Barbie's Little Secret

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By Sarah Haskins
Sunday, March 8, 2009

Barbie. Happy 50th. You haven't had it easy, serving as both the template for idealized female beauty and a lightning rod for controversy. So, congrats on weathering the storm. And since we're talking: I need to tell you something. -- In the debate over whether you and your pronounced bosom, platinum blond locks and teetering stature have objectified women, well, I objectified you. Wherever and whenever I could. -- Let me explain. I had anti-Barbie parents. You know the type: Parents who want you to have your birthday party at a museum. Parents who think that the NewsHour with Jim Lehrer is a "fun" show. Parents who secretly wish that all you played with was a collection of hand-carved wooden spoons from a non-Western culture. To these parents, Barbie was anathema, a symbol from an earlier time, a Stepford wife in waiting. They looked at her, even in her '80s corporate wear, and saw the same plastic pin-up who debuted at the New York Toy Fair on March 9, 1959.

Sure, Barbie had a lot of professional careers, but how could she really be an independent woman when she couldn't even stand on her own? To my baby boomer mom, and the many moms like her, the marketing drive to present Barbie as a woman with "choices" was a crock. These were women in a generation that actually made difficult choices about work and family, a generation that knew that real change took a lot more than slipping into a power suit.

But my parents were parents, not ideologues, so despite all this, I had one Barbie. She was probably a gift from a well-meaning babysitter or a birthday present we couldn't return. My sister had a Malibu Skipper, acquired in the same way. I threw a temper tantrum at Sears once and got hushed up with a generic Ken doll. He wore a red sweat suit and liked to play tennis. To balance the equation, my sister had a Ken doll named Derek. He sang lead in a band called the Rockers and wore a shimmering New Wave pink and purple jacket and a tie. Four Barbies.

How did I -- the daughter of a feminist and working woman, myself a future feminist and a generally liberal, Prius-driving recycling lady -- play with my Barbie?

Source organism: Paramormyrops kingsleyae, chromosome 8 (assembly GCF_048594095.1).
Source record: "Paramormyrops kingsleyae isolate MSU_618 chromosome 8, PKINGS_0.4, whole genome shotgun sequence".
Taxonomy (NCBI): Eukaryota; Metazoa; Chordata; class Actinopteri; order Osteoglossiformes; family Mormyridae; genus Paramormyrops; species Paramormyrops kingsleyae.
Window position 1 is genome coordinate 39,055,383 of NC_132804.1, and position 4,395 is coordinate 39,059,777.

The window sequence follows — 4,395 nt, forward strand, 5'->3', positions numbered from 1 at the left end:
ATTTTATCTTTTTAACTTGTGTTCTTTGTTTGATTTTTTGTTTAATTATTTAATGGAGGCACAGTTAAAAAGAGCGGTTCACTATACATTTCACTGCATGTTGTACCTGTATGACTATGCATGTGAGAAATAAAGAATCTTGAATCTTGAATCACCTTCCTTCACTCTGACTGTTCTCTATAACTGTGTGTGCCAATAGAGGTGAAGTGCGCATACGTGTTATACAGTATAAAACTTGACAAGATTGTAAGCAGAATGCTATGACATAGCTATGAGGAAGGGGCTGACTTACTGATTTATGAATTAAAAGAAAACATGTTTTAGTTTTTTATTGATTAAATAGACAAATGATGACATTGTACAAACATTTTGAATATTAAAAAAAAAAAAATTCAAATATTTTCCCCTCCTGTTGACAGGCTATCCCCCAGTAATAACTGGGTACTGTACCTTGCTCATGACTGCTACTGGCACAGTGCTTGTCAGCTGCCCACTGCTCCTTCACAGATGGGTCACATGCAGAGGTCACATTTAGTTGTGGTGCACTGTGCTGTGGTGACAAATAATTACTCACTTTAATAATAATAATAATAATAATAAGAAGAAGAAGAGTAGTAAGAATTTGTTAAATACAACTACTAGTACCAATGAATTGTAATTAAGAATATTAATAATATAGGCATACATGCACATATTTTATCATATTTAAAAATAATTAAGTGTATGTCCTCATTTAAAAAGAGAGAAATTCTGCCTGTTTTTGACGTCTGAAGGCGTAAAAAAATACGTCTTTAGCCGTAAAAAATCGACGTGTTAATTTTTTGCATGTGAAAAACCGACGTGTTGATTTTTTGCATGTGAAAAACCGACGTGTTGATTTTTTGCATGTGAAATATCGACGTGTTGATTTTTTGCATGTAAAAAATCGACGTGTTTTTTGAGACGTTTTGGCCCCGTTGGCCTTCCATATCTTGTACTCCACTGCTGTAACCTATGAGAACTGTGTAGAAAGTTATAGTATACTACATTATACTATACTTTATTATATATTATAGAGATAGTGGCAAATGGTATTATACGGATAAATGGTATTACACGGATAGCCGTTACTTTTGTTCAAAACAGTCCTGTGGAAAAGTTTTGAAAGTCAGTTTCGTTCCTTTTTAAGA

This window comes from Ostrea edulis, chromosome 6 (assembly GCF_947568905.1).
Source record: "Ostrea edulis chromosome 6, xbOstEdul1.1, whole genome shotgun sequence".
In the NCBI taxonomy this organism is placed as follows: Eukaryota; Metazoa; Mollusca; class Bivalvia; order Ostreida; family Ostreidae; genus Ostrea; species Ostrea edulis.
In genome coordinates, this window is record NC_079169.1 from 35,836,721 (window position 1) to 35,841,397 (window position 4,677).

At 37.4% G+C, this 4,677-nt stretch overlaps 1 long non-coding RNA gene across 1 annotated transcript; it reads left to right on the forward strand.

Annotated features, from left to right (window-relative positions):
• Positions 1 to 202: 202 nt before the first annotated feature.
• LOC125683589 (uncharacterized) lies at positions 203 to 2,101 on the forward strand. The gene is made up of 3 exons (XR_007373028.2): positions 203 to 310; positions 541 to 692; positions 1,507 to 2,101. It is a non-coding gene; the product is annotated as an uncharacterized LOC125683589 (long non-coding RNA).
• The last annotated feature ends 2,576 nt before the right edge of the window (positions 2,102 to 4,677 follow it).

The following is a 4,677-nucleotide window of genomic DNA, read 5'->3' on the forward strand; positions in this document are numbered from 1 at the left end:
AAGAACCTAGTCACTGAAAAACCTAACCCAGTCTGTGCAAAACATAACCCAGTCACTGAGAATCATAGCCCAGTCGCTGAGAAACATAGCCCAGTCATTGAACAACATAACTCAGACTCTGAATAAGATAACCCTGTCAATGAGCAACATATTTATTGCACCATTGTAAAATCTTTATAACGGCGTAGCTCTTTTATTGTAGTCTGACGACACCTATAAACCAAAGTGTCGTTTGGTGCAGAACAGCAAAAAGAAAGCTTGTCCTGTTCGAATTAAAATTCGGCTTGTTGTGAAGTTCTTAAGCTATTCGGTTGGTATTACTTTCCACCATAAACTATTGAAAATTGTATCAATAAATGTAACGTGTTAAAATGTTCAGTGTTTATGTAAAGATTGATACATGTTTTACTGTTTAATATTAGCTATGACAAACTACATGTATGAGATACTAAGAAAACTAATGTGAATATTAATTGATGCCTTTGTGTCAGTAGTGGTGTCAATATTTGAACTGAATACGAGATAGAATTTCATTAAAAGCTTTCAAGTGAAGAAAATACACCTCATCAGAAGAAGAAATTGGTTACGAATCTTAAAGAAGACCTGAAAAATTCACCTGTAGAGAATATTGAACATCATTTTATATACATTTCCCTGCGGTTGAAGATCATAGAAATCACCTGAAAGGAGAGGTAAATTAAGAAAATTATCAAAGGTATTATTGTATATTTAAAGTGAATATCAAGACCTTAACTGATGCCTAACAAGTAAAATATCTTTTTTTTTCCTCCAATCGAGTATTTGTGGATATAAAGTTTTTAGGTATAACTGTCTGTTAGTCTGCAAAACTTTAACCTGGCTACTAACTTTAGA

I took off all her clothes and sent her looking for love. My Barbie got around.

One day it was He-Man behind the sofa. Then, before the dust bunnies had even gathered on their tryst, she was up and off to see Skeletor. She got it on with Ken from Sears and spurned him for Derek. Barbie made out with stuffed animals, hooked up with Hulk Hogan and stole away for a moment with Boba Fett. I'm sorry he didn't take his helmet off. He can't.

And it wasn't just me. To walk into the bedroom of any of my Barbie-owning friends when I was little was to face a sordid truth. "You want to play Barbie?" she would ask innocently and gesture. Off in the corner -- a bucket of large-breasted, pantsless women. "That's where the Barbies live." Across the room, a tragic tableau: Barbie in the backseat of a convertible. Barbie entangled in a desk drawer dalliance. Barbie in the bathtub with a duck and a tugboat.

My mom wanted my sister and me to grow up believing that we could do whatever we wanted, that our value lay in our character and not our appearance. But, you, Barbie. We treated you exactly as we didn't want to be treated, breaking and defiling the Golden Rule with your every after-school roll in the sofa cushions. I wonder, sometimes, whether it was because of the way you looked that we never took you seriously. Did our mother's disapproval trickle down, or did we cotton to the stereotype and just assume that the pretty girl with the ample curves was dumb?

I'm sure my mom was happy when, soon after we chopped off Barbie's locks to reveal a biker-gang look, my sister and I phased Barbie out. But I don't think she had anything to worry about in the first place. We always knew that Barbie represented an absurd fantasy. Because she was so clearly not real, we were as likely to aspire to Barbie's proportions as we were to take to the ring with Hulk Hogan.

And now, at 50, Barbie looks less like a threat than a grande dame, perched on her pedestal in toy history. After all, in her own strange way, she was a pioneer -- a trailblazing figure in branding, a woman whose every tiny wobbly step paved the way for the questionable role models that perplex and concern parents today, be they Bratz or Disney Princesses. And parents, fear not -- Barbie's legacy continues even there: For every mermaid throwing her life away for a prince, there's probably a really randy mermaid making out with Spiderman somewhere in your house.

So happy birthday, Barbie. And I'm sorry. I hope you don't feel that I didn't respect your desire to be a fighter pilot, a teacher or a doctor.

Unless you had a good time with all that action. Then never mind.

sarah@current.com

Sarah Haskins hosts the "Target Women" segment on Current TV's infoMania.


© 2009 The Washington Post Company

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